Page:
Networking Top Tips

Posted onSaturday, 16 December 2006

Tagged withNetworking

Make time to network, 70% of new business comes from referrals

If you are nervous or worried just remember so is everyone else.

  • Look for someone else on their own and go introduce yourself ‑ help them out too!
  • Practise ‑ try to say who you are and what your business does in a few short sentences and then practise saying this out loud SMILE ‑ it works wonders!
  • Make sure your body language is open ‑ you can say a lot without speaking.
  • Be a GOOD LISTENER ‑you'll be surprised at what you hear.
  • If you have a delegate list, look for the people you want to make contact with and find them.
  • Don't worry if the person you're talking to isn't on your list, or you haven't even got a list ‑ everyone knows someone.
  • Share ‑ effective networking needs a giving approach, don't be afraid to share your contacts and experience.
  • If you say you'll do something ‑ do it. Send that information, pass on that contact.
  • Bring your business cards
  • Ask for business cards ‑ write on the back something to remember the person by: the date, where you met, something distinctive about them

It takes time to build long‑term relationships based on mutual trust and respect.


Business Networking

Whether you are a self‑employed professional or ambitious to succeed in your company, industry or sector, the 'need to know' and 'need to be known by 'is an essential business skill. Networks matter ‑ it's as simple as that. They are part of the corporate survival strategy and a staggering 97% of self‑employed professionals rely on contacts and referrals to get work. Networks enable you to access work, resources and opportunities. They also create a sense of community and rapport and allow you to share experiences with like‑minded people.

Preparation is essential. Proactive business relationships don't happen just by chance.

  • First and foremost have a plan. This really matters. If you don't know why you're doing something, you won't do it well.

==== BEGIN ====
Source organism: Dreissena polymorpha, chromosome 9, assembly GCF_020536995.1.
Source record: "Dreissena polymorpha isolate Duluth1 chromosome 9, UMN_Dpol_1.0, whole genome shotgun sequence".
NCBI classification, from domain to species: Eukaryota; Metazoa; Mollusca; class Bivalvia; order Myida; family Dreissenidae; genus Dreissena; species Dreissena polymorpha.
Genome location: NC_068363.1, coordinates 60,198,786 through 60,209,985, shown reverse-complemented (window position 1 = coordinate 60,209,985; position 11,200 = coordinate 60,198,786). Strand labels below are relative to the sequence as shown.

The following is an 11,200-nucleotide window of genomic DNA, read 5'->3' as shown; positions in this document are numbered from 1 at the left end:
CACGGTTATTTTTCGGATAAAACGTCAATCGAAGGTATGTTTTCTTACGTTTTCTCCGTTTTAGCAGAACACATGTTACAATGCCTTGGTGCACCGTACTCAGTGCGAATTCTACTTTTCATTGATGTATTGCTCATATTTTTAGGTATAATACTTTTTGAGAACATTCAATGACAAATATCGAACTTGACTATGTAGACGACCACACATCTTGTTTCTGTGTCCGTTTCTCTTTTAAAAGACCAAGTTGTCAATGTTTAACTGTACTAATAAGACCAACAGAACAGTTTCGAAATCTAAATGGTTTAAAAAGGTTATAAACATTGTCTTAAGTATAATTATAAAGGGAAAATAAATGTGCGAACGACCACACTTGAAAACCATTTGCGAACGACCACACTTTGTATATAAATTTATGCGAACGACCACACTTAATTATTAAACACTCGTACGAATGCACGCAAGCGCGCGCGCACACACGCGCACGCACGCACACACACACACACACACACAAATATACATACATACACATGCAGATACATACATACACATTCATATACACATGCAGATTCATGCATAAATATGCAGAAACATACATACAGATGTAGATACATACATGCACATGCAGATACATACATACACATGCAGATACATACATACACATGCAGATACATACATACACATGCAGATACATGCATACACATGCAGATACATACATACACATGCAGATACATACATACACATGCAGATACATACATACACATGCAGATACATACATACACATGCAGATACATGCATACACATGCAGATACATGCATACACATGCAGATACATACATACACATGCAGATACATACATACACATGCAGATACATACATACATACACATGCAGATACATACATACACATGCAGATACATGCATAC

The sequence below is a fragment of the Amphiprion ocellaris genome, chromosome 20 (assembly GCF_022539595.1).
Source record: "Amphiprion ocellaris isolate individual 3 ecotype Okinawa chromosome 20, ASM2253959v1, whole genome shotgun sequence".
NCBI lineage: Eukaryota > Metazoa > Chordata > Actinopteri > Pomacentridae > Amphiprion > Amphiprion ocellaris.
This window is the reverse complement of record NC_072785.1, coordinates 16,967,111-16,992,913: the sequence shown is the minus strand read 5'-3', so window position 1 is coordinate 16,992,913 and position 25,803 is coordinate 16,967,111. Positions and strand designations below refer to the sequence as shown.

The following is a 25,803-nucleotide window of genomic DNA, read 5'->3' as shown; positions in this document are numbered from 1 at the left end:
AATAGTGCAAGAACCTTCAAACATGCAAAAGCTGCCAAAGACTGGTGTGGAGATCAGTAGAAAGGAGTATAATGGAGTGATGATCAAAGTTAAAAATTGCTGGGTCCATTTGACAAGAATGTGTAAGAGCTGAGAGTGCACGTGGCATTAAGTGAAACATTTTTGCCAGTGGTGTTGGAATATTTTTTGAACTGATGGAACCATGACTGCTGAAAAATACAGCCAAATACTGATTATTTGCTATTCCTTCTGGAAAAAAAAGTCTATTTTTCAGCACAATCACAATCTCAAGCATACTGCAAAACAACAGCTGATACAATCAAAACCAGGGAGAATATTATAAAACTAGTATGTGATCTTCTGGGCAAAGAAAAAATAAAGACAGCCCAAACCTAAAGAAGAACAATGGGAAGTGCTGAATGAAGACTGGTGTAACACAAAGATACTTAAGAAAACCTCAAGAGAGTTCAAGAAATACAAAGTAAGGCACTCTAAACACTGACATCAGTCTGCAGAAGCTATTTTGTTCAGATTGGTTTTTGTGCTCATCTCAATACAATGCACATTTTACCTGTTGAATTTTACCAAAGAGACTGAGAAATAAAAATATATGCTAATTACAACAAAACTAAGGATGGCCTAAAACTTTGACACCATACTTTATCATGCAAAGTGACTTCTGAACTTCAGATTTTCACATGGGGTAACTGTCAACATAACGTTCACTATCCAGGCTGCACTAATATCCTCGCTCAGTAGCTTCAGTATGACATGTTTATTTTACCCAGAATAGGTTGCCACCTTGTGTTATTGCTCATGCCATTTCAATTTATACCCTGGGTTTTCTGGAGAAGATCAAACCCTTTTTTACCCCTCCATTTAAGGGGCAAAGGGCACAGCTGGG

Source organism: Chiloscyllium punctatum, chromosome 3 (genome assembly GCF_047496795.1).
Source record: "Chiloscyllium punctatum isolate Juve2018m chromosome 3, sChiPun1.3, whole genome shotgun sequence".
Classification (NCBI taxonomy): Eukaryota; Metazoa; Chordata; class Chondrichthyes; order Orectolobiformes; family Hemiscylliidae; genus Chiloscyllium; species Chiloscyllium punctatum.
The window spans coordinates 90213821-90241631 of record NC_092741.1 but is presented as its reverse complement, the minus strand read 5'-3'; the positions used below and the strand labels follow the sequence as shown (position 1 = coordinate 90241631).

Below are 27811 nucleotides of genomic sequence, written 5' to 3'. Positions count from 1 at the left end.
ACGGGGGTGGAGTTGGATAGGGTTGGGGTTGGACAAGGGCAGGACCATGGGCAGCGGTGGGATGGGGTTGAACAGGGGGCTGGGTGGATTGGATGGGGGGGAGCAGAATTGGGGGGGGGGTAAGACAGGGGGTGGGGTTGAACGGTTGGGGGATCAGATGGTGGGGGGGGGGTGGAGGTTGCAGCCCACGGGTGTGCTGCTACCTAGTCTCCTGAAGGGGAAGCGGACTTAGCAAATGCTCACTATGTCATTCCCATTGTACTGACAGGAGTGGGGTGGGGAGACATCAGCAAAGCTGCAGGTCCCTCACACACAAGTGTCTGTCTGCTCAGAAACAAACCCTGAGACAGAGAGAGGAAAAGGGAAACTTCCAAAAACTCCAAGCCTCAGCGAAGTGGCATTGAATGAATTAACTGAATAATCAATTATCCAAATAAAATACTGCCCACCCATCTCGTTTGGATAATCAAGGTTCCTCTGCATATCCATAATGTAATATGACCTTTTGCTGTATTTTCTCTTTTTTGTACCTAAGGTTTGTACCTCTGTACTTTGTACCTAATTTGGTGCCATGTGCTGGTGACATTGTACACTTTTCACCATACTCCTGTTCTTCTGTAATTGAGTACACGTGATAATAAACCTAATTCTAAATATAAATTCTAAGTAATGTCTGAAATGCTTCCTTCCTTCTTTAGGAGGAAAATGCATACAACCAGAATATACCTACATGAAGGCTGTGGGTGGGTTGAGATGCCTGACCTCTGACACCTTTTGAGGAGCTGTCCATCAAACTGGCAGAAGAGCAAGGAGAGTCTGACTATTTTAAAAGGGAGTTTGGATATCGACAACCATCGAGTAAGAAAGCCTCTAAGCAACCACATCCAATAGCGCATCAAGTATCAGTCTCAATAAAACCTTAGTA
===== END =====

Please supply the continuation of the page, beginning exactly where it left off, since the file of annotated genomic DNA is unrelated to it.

• Be positive and outwardly confident ‑ it will make you stand out above others.
  • Don't worry if you have butterflies, research shows that over 90% of people feel fear about walking into a room full of strangers.
  • Rehearse entering the room. Pause on the threshold and look around. Don't head straight for the bar. Take a few deep breaths. This will calm you down and give you a moment to recall your strategy. Practise your introduction on someone beforehand ‑ even if it is your dog!
  • The stronger your greeting ‑ the more memorable it is. By being polite and courteous, you will be unforgettable .
  • Go on a charm offensive. Deal with people kindly and sympathetically. Offer to fetch someone a drink, or introduce a stranger into your group.
  • Take pride in what you do and be professional. Whatever the occasion, you never know who you might meet.
  • Keeping a conversational tone to your voice encourages people to respond to you in a friendly manner Speak slowly and clearly. So often in modem venues there is loud background noise because of the lack of soft‑furnishings. Conversations are hard to maintain above this level of sound, so speak in a way that makes it easier for others to hear what you have to say.